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[ NNSquad ] Re: Peering dispute cuts off Sprint<->Cogent Internet traffic
As evident in the stories people have posted, we get at least one major peering dispute per year between tier 1 providers and certain pockets are cut off from other pockets. Mind you that it’s not everything cut off for those people; just certain destinations. This is the nature of peering disputes and it results in some temporary breaks in the IP infrastructure. The fact that you can route around it above the IP layer of the OSI model with proxy or DNS tricks is useful to a minority, but not to the majority that is being affected.
BGP propagation is delayed (or dampened) by design. You do NOT want a flapping interface on a single router on the Internet that’s going up and down every few seconds or few minutes to cause a massive ripple of BGP updates throughout the Internet every few seconds or minutes. For this reason, BGP updates are very conservative for good reason and they are designed to ignore temporary failures. Only when the failure is prolonged will the BGP routing update be sent out to the Internet. When the original link comes back online, there is once again a delay on the BGP update because we can’t be sure if the link is just flapping up and down or if it’s permanently back online.
As for the concept of fault tolerance on the Internet, that is a capability of certain portions of the Internet and it must be carefully designed, engineered, and it is a premium feature. Failover is not a default design on the Internet nor should anyone expect it. The concept of auto failure or this massive meshed network on the Internet is largely a myth. Every failover route is by careful design and someone is paying handsomely for that capability.
There's no violation of any RFCs here, it's a peering dispute which is quite
common on the Internet.
It's a long running myth that routes are automatically rerouted on the
Internet. Unless one of the two end-points is dual-homed with 2 completely
separate ISPs configured for BGP (or DNS remapping), any break in the route
means a disconnection between the two points. Even when BGP does exist, it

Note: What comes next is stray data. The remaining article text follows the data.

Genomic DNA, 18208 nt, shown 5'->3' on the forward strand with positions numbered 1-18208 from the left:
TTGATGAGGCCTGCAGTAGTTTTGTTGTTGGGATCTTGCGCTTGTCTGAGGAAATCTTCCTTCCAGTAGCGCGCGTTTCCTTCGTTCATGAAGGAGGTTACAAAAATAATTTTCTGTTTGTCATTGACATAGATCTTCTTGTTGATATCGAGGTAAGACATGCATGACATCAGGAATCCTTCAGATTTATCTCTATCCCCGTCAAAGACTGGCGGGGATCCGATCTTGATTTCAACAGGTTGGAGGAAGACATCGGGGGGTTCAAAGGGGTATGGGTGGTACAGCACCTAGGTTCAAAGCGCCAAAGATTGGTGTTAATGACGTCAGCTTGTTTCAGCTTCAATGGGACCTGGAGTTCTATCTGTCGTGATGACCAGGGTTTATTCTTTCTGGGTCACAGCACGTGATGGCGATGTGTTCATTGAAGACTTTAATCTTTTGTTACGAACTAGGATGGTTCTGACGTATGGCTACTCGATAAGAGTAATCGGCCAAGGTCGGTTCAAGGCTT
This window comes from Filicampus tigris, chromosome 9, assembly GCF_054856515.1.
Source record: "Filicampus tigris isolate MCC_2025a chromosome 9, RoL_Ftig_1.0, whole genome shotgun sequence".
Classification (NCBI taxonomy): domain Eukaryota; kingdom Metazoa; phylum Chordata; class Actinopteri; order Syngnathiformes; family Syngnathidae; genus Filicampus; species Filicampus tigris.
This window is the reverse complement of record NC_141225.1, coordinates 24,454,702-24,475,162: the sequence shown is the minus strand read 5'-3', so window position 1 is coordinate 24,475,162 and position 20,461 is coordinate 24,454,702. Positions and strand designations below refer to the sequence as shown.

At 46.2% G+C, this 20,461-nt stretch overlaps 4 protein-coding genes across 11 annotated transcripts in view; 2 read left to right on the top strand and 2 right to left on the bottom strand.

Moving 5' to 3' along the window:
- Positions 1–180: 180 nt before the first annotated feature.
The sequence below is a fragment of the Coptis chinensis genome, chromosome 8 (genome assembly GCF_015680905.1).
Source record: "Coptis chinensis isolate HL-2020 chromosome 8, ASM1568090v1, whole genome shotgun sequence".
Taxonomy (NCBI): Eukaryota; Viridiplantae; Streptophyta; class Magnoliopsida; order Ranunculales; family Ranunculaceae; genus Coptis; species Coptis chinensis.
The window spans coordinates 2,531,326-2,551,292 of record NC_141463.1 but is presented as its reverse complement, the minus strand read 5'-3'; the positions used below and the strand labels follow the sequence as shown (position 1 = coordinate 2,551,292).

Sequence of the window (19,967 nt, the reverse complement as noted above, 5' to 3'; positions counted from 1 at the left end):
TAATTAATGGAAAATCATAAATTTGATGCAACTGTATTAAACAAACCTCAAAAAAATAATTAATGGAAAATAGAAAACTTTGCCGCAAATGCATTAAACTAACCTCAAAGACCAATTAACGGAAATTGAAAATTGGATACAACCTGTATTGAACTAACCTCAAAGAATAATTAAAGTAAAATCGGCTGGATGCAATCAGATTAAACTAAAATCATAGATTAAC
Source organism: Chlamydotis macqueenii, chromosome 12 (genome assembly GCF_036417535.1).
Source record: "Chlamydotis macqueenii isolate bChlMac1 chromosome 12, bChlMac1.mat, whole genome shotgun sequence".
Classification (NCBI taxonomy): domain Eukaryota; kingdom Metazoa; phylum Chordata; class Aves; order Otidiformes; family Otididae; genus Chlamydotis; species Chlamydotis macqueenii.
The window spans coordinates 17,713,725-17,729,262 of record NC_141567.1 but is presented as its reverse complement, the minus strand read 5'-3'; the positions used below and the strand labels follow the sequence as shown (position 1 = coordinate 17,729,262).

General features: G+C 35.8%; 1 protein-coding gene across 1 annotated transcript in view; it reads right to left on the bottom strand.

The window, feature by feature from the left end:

takes some time for the routes to propagate so there's always some outage
for a period of time when there's a break in the link.
Sent: Friday, October 31, 2008 1:38 PM
Subject: [ NNSquad ] Re: Peering dispute cuts off Sprint<->Cogent Internet
From: Ed Jankiewicz <firstname.lastname@example.org>
Subject: Total Filtering
As many news organizations are now reporting, Sprint-Nextel (Embarq) hasdecided to sever its Internet connection with Cogent, another Internetservice provider. This action has caused a "hole" or "rip" in theinternet, meaning that Sprint-Nextel (Embarq) and Cogent customers mayfind they cannot access resources hosted by the other company'scustomers. Similar standoffs have occurred in the past, and usually onecompany backs down after a few days, but no one can predict what willhappen in this case.
OK, so what has happened to the "treats censorship as damage and routes
around it" Internet? Even if Embarq and Cogent are no longer talking to
each other, the routers should be automatically finding routes via other
carriers and sending the packets -- around Robin Hood's barn if
necessary, but the Internet is supposed to be _robust_. Jon Postel
designed it that way -- I've read the RFCs. That's what ARPA specified
when they paid for the development of first the ARPANet and later the
Internet -- and what NSF paid for when they branched off NSFNet and
allowed commercial traffic.
Are these guys programming their routers to just drop packets with
certain destination IP addresses, instead of finding the shortest
I'm beginning to think that Congress (or perhaps an international body
similar to the WTO) should make the core RFCs (IP, TCP, BGP, FTP, HTTP,
SMTP, and RFC 822) have the force of law. And anybody who violates
those protocols should be fined and/or have their connections turned off.
StormTide Digital Studios Inc.
Author of the recently published book, "Pro PHP"